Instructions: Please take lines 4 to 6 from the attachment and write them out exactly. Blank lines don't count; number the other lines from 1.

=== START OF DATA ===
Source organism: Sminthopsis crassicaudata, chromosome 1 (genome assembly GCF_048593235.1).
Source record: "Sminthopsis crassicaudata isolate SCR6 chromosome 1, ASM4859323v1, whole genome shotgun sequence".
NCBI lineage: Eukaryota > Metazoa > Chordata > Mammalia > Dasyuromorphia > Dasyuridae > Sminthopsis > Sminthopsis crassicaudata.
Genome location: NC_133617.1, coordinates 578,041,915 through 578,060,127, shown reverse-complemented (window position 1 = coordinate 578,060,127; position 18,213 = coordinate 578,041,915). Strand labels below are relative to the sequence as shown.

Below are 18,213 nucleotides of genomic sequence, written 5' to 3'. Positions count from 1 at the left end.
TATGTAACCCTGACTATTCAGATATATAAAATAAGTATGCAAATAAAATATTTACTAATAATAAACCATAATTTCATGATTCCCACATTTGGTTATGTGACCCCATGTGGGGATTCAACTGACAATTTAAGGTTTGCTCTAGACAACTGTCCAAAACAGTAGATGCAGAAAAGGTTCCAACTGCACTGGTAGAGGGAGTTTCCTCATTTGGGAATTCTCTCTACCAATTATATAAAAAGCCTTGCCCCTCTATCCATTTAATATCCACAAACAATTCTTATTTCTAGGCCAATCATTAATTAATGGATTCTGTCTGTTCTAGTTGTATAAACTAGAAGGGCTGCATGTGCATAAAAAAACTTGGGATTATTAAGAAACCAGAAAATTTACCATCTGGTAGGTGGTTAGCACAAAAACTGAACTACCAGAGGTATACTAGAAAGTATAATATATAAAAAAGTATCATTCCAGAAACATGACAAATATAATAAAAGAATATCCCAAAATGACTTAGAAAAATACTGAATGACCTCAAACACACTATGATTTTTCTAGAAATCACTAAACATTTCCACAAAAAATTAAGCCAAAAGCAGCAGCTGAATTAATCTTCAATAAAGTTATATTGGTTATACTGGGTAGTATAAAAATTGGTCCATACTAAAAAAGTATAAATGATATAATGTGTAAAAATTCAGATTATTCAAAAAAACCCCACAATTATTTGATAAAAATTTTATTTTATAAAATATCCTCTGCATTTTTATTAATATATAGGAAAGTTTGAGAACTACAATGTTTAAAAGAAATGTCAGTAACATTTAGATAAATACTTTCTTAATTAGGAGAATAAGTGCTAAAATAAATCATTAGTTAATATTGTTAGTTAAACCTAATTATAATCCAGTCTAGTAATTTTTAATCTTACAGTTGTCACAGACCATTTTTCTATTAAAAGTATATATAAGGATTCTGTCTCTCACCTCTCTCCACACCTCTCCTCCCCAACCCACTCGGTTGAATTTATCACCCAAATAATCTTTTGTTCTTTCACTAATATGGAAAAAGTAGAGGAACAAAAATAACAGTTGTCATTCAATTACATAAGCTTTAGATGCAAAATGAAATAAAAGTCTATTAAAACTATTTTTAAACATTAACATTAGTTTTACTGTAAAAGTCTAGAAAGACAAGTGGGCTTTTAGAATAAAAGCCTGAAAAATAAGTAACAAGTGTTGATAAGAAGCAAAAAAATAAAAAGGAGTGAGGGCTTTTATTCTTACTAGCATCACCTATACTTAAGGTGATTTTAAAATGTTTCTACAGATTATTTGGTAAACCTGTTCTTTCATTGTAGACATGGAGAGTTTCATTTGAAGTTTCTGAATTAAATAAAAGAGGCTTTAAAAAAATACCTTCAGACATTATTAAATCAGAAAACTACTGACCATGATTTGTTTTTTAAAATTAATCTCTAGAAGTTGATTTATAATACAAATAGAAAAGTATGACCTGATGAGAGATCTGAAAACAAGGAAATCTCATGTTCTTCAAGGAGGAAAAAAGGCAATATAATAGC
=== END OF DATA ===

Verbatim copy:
Genome location: NC_133617.1, coordinates 578,041,915 through 578,060,127, shown reverse-complemented (window position 1 = coordinate 578,060,127; position 18,213 = coordinate 578,041,915). Strand labels below are relative to the sequence as shown.

Below are 18,213 nucleotides of genomic sequence, written 5' to 3'. Positions count from 1 at the left end.
TATGTAACCCTGACTATTCAGATATATAAAATAAGTATGCAAATAAAATATTTACTAATAATAAACCATAATTTCATGATTCCCACATTTGGTTATGTGACCCCATGTGGGGATTCAACTGACAATTTAAGGTTTGCTCTAGACAACTGTCCAAAACAGTAGATGCAGAAAAGGTTCCAACTGCACTGGTAGAGGGAGTTTCCTCATTTGGGAATTCTCTCTACCAATTATATAAAAAGCCTTGCCCCTCTATCCATTTAATATCCACAAACAATTCTTATTTCTAGGCCAATCATTAATTAATGGATTCTGTCTGTTCTAGTTGTATAAACTAGAAGGGCTGCATGTGCATAAAAAAACTTGGGATTATTAAGAAACCAGAAAATTTACCATCTGGTAGGTGGTTAGCACAAAAACTGAACTACCAGAGGTATACTAGAAAGTATAATATATAAAAAAGTATCATTCCAGAAACATGACAAATATAATAAAAGAATATCCCAAAATGACTTAGAAAAATACTGAATGACCTCAAACACACTATGATTTTTCTAGAAATCACTAAACATTTCCACAAAAAATTAAGCCAAAAGCAGCAGCTGAATTAATCTTCAATAAAGTTATATTGGTTATACTGGGTAGTATAAAAATTGGTCCATACTAAAAAAGTATAAATGATATAATGTGTAAAAATTCAGATTATTCAAAAAAACCCCACAATTATTTGATAAAAATTTTATTTTATAAAATATCCTCTGCATTTTTATTAATATATAGGAAAGTTTGAGAACTACAATGTTTAAAAGAAATGTCAGTAACATTTAGATAAATACTTTCTTAATTAGGAGAATAAGTGCTAAAATAAATCATTAGTTAATATTGTTAGTTAAACCTAATTATAATCCAGTCTAGTAATTTTTAATCTTACAGTTGTCACAGACCATTTTTCTATTAAAAGTATATATAAGGATTCTGTCTCTCACCTCTCTCCACACCTCTCCTCCCCAACCCACTCGGTTGAATTTATCACCCAAATAATCTTTTGTTCTTTCACTAATATGGAAAAAGTAGAGGAACAAAAATAACAGTTGTCATTCAATTACATAAGCTTTAGATGCAAAATGAAATAAAAGTCTATTAAAACTATTTTTAAACATTAACATTAGTTTTACTGTAAAAGTCTAGAAAGACAAGTGGGCTTTTAGAATAAAAGCCTGAAAAATAAGTAACAAGTGTTGATAAGAAGCAAAAAAATAAAAAGGAGTGAGGGCTTTTATTCTTACTAGCATCACCTATACTTAAGGTGATTTTAAAATGTTTCTACAGATTATTTGGTAAACCTGTTCTTTCATTGTAGACATGGAGAGTTTCATTTGAAGTTTCTGAATTAAATAAAAGAGGCTTTAAAAAAATACCTTCAGACATTATTAAATCAGAAAACTACTGACCATGATTTGTTTTTTAAAATTAATCTCTAGAAGTTGATTTATAATACAAATAGAAAAGTATGACCTGATGAGAGATCTGAAAACAAGGAAATCTCATGTTCTTCAAGGAGGAAAAAAGGCAATATAATAGC